7.2.7 Debt Recovery by Garnishee
- who can a garnishee notice be issued to,
- what information is contained in a garnishee notice,
- when payment must be made,
- compliance with a garnishee notice, and
- garnishee of trust funds, superannuation and deceased estates.
Policy reference: FA Guide 7.2.1 Debt Recovery - General Provisions
Who can a garnishee notice be issued to?
A garnishee notice may be issued to any person who:
- owes or will owe, money to the debtor, or
- holds, or may subsequently hold, money for or on account of the debtor, or
- holds, or may subsequently hold, money on account of some other person for payment to the debtor, or
- has authority from some other person to pay money to the debtor.
This applies to an amount regardless of any law of a state or territory under which the amount may be inalienable. If money is to be paid to the debtor only if a condition is met, then the money is taken to be due on demand even if the condition is not met.
Example: A garnishee notice can be issued to a person's employer, bank or solicitor.
A copy of the garnishee notice must be given to the debtor.
The person who has been issued with a garnishee notice becomes a garnishee debtor (1.1.G.10).
Act reference: FA(Admin)Act section 89 Garnishee notice
What information is contained in a garnishee notice?
The notice requires the garnishee debtor to pay:
- an amount specified in the notice, which is no more than the amount of the debt or than the amount that can be recovered from the garnishee debtor (see explanation), or
Explanation: The amount that can be recovered relates to the amount the person owes or will owe or hold for the original debtor.
- an amount or percentage specified in the notice out of each payment that the garnishee debtor will become liable to pay the debtor from time to time, until the debt is satisfied.
When must the payment be made?
The date by which payment must be made is specified in the notice. This date cannot be before either:
- the money becomes due, or is held by the garnishee debtor, or
- before the end of the period of 14 days after the notice is given.
Compliance with a garnishee notice
A person cannot refuse or fail to comply with a garnishee notice to the extent to which they are capable of complying with the notice. The penalty for failure to do so is 12 months imprisonment.
If the garnishee debtor fails to comply with the notice, the amount of the debt outstanding is recoverable from the garnishee debtor by means of:
- legal proceedings, or
- a garnishee notice.
The amount outstanding is the lesser of the amount the:
- garnishee debtor was required to pay at that time, or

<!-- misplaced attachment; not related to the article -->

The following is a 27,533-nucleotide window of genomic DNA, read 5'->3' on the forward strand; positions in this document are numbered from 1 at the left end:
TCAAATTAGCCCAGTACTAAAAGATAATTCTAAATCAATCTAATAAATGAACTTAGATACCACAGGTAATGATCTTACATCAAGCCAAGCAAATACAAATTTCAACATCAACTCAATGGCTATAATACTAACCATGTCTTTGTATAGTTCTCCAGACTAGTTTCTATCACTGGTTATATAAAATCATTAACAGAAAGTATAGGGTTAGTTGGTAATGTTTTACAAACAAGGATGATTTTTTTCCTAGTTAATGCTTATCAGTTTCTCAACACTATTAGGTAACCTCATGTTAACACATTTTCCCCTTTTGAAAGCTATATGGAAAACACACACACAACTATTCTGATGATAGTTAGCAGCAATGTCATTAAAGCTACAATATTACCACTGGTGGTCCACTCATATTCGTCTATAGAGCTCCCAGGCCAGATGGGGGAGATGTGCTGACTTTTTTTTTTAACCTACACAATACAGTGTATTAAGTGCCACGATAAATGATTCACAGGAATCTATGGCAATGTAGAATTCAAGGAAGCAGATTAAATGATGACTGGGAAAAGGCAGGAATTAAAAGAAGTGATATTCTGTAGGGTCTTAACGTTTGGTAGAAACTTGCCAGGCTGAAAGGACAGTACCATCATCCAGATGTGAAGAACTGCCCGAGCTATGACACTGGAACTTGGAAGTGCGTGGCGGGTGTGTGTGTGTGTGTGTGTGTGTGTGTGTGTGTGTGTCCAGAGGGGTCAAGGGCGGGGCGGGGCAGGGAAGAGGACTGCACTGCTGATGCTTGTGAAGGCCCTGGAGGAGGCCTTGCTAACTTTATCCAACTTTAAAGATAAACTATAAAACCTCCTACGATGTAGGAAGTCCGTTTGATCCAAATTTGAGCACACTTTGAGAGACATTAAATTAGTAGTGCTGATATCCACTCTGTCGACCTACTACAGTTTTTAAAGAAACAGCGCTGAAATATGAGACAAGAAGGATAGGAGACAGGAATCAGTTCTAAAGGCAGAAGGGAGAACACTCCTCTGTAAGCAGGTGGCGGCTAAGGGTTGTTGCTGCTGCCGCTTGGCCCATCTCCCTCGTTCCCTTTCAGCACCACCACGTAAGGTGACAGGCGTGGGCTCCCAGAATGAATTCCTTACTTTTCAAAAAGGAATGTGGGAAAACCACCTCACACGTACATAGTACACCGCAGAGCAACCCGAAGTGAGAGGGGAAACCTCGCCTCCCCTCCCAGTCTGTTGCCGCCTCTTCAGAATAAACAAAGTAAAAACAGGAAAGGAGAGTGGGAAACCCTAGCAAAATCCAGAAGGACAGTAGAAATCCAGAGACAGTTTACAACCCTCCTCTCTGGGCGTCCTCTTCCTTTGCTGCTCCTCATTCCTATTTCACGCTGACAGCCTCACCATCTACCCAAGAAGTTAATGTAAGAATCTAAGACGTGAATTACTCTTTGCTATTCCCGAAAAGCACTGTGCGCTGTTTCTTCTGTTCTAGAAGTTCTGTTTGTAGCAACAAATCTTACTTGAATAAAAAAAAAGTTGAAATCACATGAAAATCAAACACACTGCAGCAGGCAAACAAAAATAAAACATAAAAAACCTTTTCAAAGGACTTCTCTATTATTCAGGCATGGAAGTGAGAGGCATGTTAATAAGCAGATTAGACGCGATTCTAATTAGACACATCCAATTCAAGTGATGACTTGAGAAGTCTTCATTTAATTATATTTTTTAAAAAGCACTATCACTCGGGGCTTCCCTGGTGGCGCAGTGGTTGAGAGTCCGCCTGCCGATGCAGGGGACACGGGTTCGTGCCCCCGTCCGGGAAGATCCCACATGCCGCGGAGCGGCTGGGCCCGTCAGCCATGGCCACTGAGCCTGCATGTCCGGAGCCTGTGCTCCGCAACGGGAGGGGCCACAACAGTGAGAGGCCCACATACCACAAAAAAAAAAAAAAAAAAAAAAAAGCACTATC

- original debtor was required to have paid at that time.
If an amount is recovered from either the original debtor or the garnishee debtor, the amount reduces the balance of both debts.
Act reference: FA(Admin)Act section 80 Debt from failure to comply with garnishee notice, section 89 Garnishee notice
Payments made by garnishee
Payments made by a garnishee debtor are taken to have been made with the authority of the original debtor.
When the debtor or anyone on their behalf makes a payment, the garnishee debtor must be notified that the debt has been reduced by the amount paid.
Garnishee of term deposits
Where a garnishee notice is issued to a financial institution against a term deposit, the notice immediately attaches to that account. However, the financial institution is not liable to pay the garnisheed amount to Centrelink until the term deposit matures or is terminated by the individual. Although Centrelink is not restricted from approaching the individual to discuss early termination of the term deposit, there is no legislative authority to request the individual to do so.
Garnishee of trust funds
The only circumstances in which a garnishee notice may be issued against a trust fund are when the:
- debtor is owed money by the trust fund, or
- trust fund does not have the true nature of a trust (see explanation).
Explanation: If the nature of the trust is difficult to identify the case should be referred to the Helpdesk for advice.
A garnishee notice should not be issued against a trust fund:
- where the debtor is a beneficiary of the trust, but is not owed money by the trust, or
- where the trust does not appear to have the true nature of a trust, but this is due to a breach of the trustee's obligations as a trustee (the trustee's fiduciary duties) rather than a defect in the creation of the trust.
Garnishee of superannuation funds
A garnishee notice should not be issued against a superannuation fund under any circumstances.
Garnishee notices & deceased estates
Under no circumstances should a garnishee notice be served on the executor of the estate of a deceased individual.
Under FA(Admin)Act section 89 a garnishee notice may be issued against a person who 'holds … money for or on account of the debtor'. An executor cannot be said to hold an estate 'for or on account' of the deceased person and therefore a garnishee notice must not be issued under section 89 in these circumstances.
Garnishee of joint bank accounts
A garnishee notice cannot be issued against a joint bank account because it is not possible to identify any portion as belonging solely to 1 owner.
Garnishee notices & bankruptcy
A garnishee notice cannot be issued once a debtor has become bankrupt because the debt is no longer a 'debt due to the Commonwealth' for the purposes of the SSAct.
The Commonwealth can rely on a garnishee notice issued prior to bankruptcy, but only where the debt was due before the bankruptcy commenced. In cases where the garnishee notice was issued prior to bankruptcy but was not complied with before the funds were vested in the trustee, specific advice should be sought.
Policy reference: FA Guide 7.2.8 Effect of Bankruptcy on Debt Recovery